One of the main problems of mapping is image quality and the associated problems of off-line processing: up to 50% of off-line data are not suitable for processing due to artefacts.13 The present algorithm aligns only live images of sufficient quality and permits quality control in real time. In some cases different corneal layers are presented in one mapping image: this is analogous to the oblique imaging technique in section mode described elsewhere.13 Moreover, in vivo confocal microscopes currently used in ophthalmology depict only a very small area (contact mode: HRTII/RCM 400×400 μm, ie, 0.160 mm2 13 (figure 1); Confoscan 4/Nidek (http://www.nidek-intl.com/cs.html) 460×345 μm, ie, 0.159 mm2), and consequently the reproducible investigation and quantification of identical areas is virtually impossible. The real-time method described here enables mapping of corneal areas up to 3200×3200 μm and opens up new horizons for in vivo tissue analyses in real time. The established quantification parameters of the SEP, for example number and length of sub-basal nerves, nerve density and tortuosity,16 can now be measured in a statistically robust manner. Our system also permits follow-up studies of the SEP, which is a highly dynamic structure known to be characterised by continuous pattern changes.17

Nevertheless, the quality and size of the composite image were considerably influenced by subject compliance. To overcome these difficulties it is possible to reduce the mapping image to 1536×1536 pixels (1.6×1.6 mm) and thus to shorten microscopy time. It is also advisable to accumulate sufficient practice with the single-image mode before switching to mapping mode. However, a general examiner with an average experience will not have any problems with averagely compliant patients.

Patel and McGhee8 used in vivo CLSM for off-line mapping of SEP in keratoconus (mean mapped area: 6.60±0.7 mm horizontally and 5.91±0.72 mm vertically; duration of investigation: 40 min, including 20 min for microscopy). Wide-field montages were post-processed using external software with a mean of 402±57 images. Similarly, Yokogawa et al10 produced two-dimensional reconstruction maps of normal corneal K-structures (mean mapped area: 5.88±0.5 mm horizontally and 3.51±1.37 mm vertically; 10 min for microscopy, 677±211 images). Our system permits an area of 3.2×3.2 mm to be mapped with a total of 64 theoretically non-overlapping single 400×400 μm images. Given that the total CLSM time for a single composite image is less than 3 min with no post-processing, the advantages of the online system are apparent.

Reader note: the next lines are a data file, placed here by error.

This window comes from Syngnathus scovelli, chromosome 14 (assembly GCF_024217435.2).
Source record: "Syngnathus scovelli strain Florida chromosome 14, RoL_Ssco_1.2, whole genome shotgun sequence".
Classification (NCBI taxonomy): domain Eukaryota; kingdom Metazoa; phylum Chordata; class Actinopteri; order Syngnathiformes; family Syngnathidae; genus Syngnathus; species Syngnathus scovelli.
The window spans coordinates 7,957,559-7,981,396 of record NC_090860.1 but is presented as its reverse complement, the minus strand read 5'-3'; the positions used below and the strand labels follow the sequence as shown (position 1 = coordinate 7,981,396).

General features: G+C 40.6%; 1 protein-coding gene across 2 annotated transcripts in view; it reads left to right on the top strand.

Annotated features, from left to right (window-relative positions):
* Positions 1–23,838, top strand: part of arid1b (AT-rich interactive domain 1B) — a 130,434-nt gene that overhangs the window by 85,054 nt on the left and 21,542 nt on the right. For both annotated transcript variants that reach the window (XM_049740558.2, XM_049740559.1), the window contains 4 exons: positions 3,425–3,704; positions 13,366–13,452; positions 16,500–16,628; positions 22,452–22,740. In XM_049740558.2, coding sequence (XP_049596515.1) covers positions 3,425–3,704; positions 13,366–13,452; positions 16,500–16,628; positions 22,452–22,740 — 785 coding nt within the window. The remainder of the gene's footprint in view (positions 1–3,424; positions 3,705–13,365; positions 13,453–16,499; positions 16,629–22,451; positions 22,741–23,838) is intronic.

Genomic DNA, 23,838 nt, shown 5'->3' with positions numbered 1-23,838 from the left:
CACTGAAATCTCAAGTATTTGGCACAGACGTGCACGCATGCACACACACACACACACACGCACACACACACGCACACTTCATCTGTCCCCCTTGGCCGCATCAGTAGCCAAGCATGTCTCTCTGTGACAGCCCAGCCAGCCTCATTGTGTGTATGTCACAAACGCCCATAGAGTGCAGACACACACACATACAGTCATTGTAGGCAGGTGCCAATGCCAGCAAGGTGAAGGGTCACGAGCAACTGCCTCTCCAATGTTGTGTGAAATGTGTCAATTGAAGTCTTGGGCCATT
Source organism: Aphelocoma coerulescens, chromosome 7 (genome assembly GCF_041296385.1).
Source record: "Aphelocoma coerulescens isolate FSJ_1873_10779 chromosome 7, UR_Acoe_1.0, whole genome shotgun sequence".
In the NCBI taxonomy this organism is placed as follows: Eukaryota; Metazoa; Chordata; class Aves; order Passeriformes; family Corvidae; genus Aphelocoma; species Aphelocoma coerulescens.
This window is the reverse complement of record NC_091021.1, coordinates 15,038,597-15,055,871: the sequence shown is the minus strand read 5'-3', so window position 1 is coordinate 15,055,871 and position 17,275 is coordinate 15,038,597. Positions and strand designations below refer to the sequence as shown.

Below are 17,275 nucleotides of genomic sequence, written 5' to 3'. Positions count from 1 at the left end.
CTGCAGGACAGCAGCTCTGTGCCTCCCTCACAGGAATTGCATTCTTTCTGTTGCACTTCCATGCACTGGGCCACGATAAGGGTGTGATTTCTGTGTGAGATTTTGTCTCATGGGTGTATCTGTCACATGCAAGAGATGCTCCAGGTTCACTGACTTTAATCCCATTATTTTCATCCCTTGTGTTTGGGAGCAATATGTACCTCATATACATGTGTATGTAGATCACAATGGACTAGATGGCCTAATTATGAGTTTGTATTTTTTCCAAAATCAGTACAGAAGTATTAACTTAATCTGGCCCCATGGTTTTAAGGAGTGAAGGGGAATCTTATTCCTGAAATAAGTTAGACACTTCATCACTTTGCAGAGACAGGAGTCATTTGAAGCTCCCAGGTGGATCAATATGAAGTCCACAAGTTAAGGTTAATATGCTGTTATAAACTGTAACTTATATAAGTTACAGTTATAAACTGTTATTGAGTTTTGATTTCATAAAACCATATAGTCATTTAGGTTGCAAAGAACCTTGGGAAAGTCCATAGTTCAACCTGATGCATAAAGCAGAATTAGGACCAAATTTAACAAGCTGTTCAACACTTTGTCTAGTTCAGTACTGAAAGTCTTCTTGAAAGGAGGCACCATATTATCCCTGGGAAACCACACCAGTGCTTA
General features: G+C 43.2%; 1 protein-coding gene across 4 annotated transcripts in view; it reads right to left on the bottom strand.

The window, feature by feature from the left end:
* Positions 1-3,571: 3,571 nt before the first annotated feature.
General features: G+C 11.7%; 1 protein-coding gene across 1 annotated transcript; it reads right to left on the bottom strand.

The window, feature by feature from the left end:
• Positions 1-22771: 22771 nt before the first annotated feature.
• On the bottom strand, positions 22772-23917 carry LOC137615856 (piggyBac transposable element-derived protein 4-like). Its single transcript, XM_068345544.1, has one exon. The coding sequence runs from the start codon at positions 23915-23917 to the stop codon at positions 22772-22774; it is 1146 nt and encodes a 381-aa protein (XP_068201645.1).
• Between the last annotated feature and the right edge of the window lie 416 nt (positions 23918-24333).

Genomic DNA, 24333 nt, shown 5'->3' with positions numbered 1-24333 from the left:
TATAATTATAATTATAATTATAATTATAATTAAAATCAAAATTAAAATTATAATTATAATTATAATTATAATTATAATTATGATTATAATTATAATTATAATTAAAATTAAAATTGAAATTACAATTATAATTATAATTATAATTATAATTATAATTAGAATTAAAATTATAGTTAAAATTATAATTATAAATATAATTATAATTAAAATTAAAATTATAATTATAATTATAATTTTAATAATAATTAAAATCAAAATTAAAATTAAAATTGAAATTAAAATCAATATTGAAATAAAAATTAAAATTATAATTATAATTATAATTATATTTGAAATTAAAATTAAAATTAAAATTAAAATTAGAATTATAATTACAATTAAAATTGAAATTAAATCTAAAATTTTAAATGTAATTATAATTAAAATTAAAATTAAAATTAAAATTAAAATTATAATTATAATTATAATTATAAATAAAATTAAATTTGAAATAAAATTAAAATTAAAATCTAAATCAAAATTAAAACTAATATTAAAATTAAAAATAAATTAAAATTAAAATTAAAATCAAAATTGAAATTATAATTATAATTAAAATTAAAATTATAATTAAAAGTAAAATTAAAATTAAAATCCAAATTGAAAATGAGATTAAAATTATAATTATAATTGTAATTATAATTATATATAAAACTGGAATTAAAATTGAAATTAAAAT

The method presented here permits real-time in vivo mapping of the SEP, and thus provides an essential basis for statistically robust conclusions regarding morphometric plexus changes. Our online system can be used for large-scale in vivo mapping of a number of two-dimensional structures following imaging with the HRTII/RCM confocal laser scanning microscope. Potential clinical applications include analysis of corneal nerve degeneration and regeneration, of surgical outcomes (eg, corneal grafting, refractive surgery), and of contact lens wear or ocular surface disease.

Acknowledgments

The authors wish to acknowledge the technical assistance of A. Kunert, (Helios Klinikum, Erfurt), W. Bissmann and A. Gille (Carl Zeiss Meditec AG, Jena), and the editorial support of D. Beattie.

References

Footnotes

  • Funding Supported in part by the Deutsche Forschungsgemeinschaft (German Research Foundation (Transregio 37, Micro- and Nanosystems in Medicine – Reconstruction of Biological Functions).

  • Competing interests None.

  • Patient consent Obtained.

  • Ethics approval This study was conducted with the approval of the Ethics Committee of the Thuringia State Medical Board, Jena, Germany.

  • Provenance and peer review Not commissioned; externally peer reviewed.